Currently, Pakistan Army owns a wide range of Short-Range Ballistic Missiles (SRBM), Medium-Range Ballistic Missiles (MRBM), Battlefield Ballistic Missiles (BBM), Rocket Artillery, and Surface to Surface Cruise Missile (SSCM). In the previous year, Pakistan had also maintained prime success in conducting the Ra’ad-II cruise missile and Ghaznavi surface-to-surface ballistic missile (SSBM). Besides, Pakistan Air Force (PAF) on 30thDecember made apt progress when it comes to the national air defense arsenal as it was announced that PAF is beginning the production of the State-of-the-art JF-17 Thunder Block 3 fighter jets, at the same time acquiring the 14 dual-seat Jf-17 aircraft.
According to various reports, the JF-17 Thunder Block 3 will be said to have a new radar operational capability which will be far better in the practical domain as compared to the Raphael aircraft acquired by India. Whereas, the exchange of 14 dual-seat aircraft, manufactured with Pak-China cooperation were also given to the PAF which will be used for extensive training.
The recent successful testing of Fatah-1 has been considered to be another milestone for Pakistan as it tends to be a fitting response to the recent developments in the conventional capabilities carried out by India and also to India’s Cold Start Doctrine.
Aspects of the American maritime strategy
Let’s start from a premise that should be completely obvious from a strategic point of view: Any maritime strategy, whether the English one – from the eighteenth century to the Second World War – or the American one, is necessarily a long-term strategy and therefore requires long-term investments by looking for where it is possible to anticipate future challenges. We think in this regard of the nuclear aircraft carriers of the Gerald Ford class whose first series should be put into place next year. If the United States has decided to invest substantial resources in the context of the projection of maritime power this depends on the need to consolidate its naval power, consolidation possible both thanks to the economic and financial power they have at least until today and thanks to technological innovation. (let’s think both of the fact for example that the USA is the only nation that builds catapults for flat deck aircraft carriers and to the fact that with the new class of Ford aircraft carriers the Navy will equip itself with electromagnetic catapults that will be able to increase by about one third the current capabilities of the catapults).
Of course, such large investments on the aircraft carrier front are certainly not accidental since these play a fundamental role of traditional deterrence – both in the sense of being able to threaten armed intervention in the event of a crisis – and of nuclear deterrence as long as the aircraft departing from the aircraft carriers being equipped with nuclear weapons, albeit with low potential, they play a very important deterrent role. In short, the aircraft carrier allows the use of gradual or flexible deterrence.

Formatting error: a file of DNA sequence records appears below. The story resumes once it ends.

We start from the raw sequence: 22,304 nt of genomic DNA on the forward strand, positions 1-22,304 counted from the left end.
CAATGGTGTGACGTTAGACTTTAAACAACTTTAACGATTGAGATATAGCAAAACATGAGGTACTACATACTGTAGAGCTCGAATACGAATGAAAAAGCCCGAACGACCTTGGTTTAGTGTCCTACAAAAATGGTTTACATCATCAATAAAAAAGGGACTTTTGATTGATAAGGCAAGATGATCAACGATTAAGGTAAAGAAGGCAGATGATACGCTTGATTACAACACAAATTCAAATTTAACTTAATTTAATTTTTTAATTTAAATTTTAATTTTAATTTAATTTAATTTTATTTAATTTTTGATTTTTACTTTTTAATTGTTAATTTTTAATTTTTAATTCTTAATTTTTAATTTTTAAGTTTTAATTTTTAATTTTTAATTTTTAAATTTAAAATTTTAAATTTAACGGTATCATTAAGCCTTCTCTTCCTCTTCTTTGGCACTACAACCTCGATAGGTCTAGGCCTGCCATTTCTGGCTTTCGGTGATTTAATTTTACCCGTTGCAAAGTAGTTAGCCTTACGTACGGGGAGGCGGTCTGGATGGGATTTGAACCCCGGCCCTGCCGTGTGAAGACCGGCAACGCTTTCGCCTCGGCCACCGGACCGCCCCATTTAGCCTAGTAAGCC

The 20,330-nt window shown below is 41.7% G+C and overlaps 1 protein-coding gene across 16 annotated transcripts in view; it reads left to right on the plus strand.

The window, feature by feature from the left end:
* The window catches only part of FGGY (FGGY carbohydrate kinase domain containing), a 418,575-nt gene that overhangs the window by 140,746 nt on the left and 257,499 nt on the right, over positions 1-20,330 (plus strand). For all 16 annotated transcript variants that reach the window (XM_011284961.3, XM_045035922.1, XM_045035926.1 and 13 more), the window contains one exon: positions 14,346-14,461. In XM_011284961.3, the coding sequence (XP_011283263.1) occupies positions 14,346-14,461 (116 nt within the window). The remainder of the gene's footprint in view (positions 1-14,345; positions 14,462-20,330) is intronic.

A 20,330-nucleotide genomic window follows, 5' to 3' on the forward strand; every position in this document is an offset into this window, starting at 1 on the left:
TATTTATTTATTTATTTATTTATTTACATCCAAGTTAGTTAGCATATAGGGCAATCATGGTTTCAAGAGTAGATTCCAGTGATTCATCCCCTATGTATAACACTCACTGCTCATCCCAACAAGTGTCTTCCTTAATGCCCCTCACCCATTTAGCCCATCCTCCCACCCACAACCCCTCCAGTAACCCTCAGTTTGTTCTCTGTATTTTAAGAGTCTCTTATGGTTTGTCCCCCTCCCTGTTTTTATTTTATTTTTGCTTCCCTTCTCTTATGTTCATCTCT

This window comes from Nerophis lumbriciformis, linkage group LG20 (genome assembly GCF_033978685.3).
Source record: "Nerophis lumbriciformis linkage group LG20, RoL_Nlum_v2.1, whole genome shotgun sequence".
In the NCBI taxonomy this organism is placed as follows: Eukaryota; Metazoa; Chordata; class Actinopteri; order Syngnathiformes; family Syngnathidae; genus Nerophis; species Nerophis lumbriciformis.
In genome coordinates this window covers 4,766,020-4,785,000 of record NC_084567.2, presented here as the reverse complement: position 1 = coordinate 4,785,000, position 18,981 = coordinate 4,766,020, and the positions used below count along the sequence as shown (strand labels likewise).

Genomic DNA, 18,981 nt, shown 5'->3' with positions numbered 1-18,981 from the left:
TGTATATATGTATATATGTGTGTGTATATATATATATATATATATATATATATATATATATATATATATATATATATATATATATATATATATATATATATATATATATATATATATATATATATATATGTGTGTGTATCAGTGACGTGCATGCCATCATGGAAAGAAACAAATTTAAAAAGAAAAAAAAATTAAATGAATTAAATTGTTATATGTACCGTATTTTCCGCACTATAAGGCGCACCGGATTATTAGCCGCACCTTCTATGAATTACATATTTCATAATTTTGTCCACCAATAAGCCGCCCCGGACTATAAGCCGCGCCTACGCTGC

But in order for the US naval power to be effectively consolidated – especially in the context of the Indo-Pacific and therefore as a function of anti-Chinese containment – today as yesterday (we allude to the cold war) the American military infrastructures present in key strategic junctions on a global level allows it to exercise its naval power effectively: the strengthening of the military partnership with Japan, South Korea, Taiwan and the Philippines must be read just as a renewed interest on the part of the American in the fundamental role of naval power. all these reasons together can only lead us to define the United States as a real modern thalassocracy.
It is no coincidence, on the other hand, that the Obama administration has turned its attention to East and South Asia starting from the realization that the future of the world is at stake in these geopolitical contexts.
In fact, on the front of economic competition with China, the Trans-Pacific Partnership (TPP) was signed in 2016, a treaty to which – among others – Brunei, Japan, Malaysia, Singapore, Vietnam, excluding China. Barack Obama has spelled out his foreign policy program, called The Obama Doctrine, rejecting isolationism and supporting multilateralism. In other words Obama has explicitly pursued the tradition of realism embodied by “senior” Bush and by Scowcroft military interventions, too often supported by the State Department, the Pentagon, and think tanks, should only be used where America is under imminent and direct threat. In an environment where the greatest dangers are now climate, financial or nuclear, it is up to US allies to shoulder their share of the common burden. While agreeing that the relationship with China will be the most critical of all, his political program emphasizes that everything will depend on Beijing’s ability to take on its international responsibilities in a peaceful environment. If it did not do so and allowed itself to be conquered by nationalism, America will have to be resolute and take all initiatives aimed at strengthening its multilateralism in the function of anti-Chinese containment. It is therefore very likely that the current US president Biden will carry out a strategy of this nature.